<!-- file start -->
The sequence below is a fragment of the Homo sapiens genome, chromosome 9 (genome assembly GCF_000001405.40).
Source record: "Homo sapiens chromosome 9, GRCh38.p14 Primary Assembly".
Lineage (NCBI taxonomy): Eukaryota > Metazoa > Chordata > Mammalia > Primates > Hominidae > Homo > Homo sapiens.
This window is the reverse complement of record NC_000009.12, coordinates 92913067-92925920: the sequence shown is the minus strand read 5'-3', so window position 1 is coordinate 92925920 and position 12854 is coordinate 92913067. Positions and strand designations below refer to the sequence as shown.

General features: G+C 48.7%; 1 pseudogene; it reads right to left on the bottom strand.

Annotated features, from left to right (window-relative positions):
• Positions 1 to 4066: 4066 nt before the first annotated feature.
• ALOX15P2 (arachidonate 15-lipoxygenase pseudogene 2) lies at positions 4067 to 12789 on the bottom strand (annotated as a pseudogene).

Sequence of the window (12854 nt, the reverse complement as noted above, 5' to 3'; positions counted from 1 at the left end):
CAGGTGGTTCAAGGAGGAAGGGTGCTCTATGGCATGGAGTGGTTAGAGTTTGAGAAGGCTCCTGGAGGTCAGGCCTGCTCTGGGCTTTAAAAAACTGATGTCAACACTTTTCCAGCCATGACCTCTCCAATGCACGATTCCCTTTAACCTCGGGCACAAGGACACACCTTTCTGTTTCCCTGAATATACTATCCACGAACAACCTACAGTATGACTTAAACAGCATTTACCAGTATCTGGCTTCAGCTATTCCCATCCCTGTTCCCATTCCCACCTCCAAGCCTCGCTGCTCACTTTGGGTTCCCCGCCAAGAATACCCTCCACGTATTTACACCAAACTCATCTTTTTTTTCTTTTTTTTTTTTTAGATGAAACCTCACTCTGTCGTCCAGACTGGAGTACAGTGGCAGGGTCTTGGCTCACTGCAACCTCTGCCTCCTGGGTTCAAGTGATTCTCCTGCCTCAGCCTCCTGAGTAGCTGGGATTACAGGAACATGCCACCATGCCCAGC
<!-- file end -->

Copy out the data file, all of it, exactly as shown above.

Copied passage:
The sequence below is a fragment of the Homo sapiens genome, chromosome 9 (genome assembly GCF_000001405.40).
Source record: "Homo sapiens chromosome 9, GRCh38.p14 Primary Assembly".
Lineage (NCBI taxonomy): Eukaryota > Metazoa > Chordata > Mammalia > Primates > Hominidae > Homo > Homo sapiens.
This window is the reverse complement of record NC_000009.12, coordinates 92913067-92925920: the sequence shown is the minus strand read 5'-3', so window position 1 is coordinate 92925920 and position 12854 is coordinate 92913067. Positions and strand designations below refer to the sequence as shown.

General features: G+C 48.7%; 1 pseudogene; it reads right to left on the bottom strand.

Annotated features, from left to right (window-relative positions):
• Positions 1 to 4066: 4066 nt before the first annotated feature.
• ALOX15P2 (arachidonate 15-lipoxygenase pseudogene 2) lies at positions 4067 to 12789 on the bottom strand (annotated as a pseudogene).

Sequence of the window (12854 nt, the reverse complement as noted above, 5' to 3'; positions counted from 1 at the left end):
CAGGTGGTTCAAGGAGGAAGGGTGCTCTATGGCATGGAGTGGTTAGAGTTTGAGAAGGCTCCTGGAGGTCAGGCCTGCTCTGGGCTTTAAAAAACTGATGTCAACACTTTTCCAGCCATGACCTCTCCAATGCACGATTCCCTTTAACCTCGGGCACAAGGACACACCTTTCTGTTTCCCTGAATATACTATCCACGAACAACCTACAGTATGACTTAAACAGCATTTACCAGTATCTGGCTTCAGCTATTCCCATCCCTGTTCCCATTCCCACCTCCAAGCCTCGCTGCTCACTTTGGGTTCCCCGCCAAGAATACCCTCCACGTATTTACACCAAACTCATCTTTTTTTTCTTTTTTTTTTTTTAGATGAAACCTCACTCTGTCGTCCAGACTGGAGTACAGTGGCAGGGTCTTGGCTCACTGCAACCTCTGCCTCCTGGGTTCAAGTGATTCTCCTGCCTCAGCCTCCTGAGTAGCTGGGATTACAGGAACATGCCACCATGCCCAGC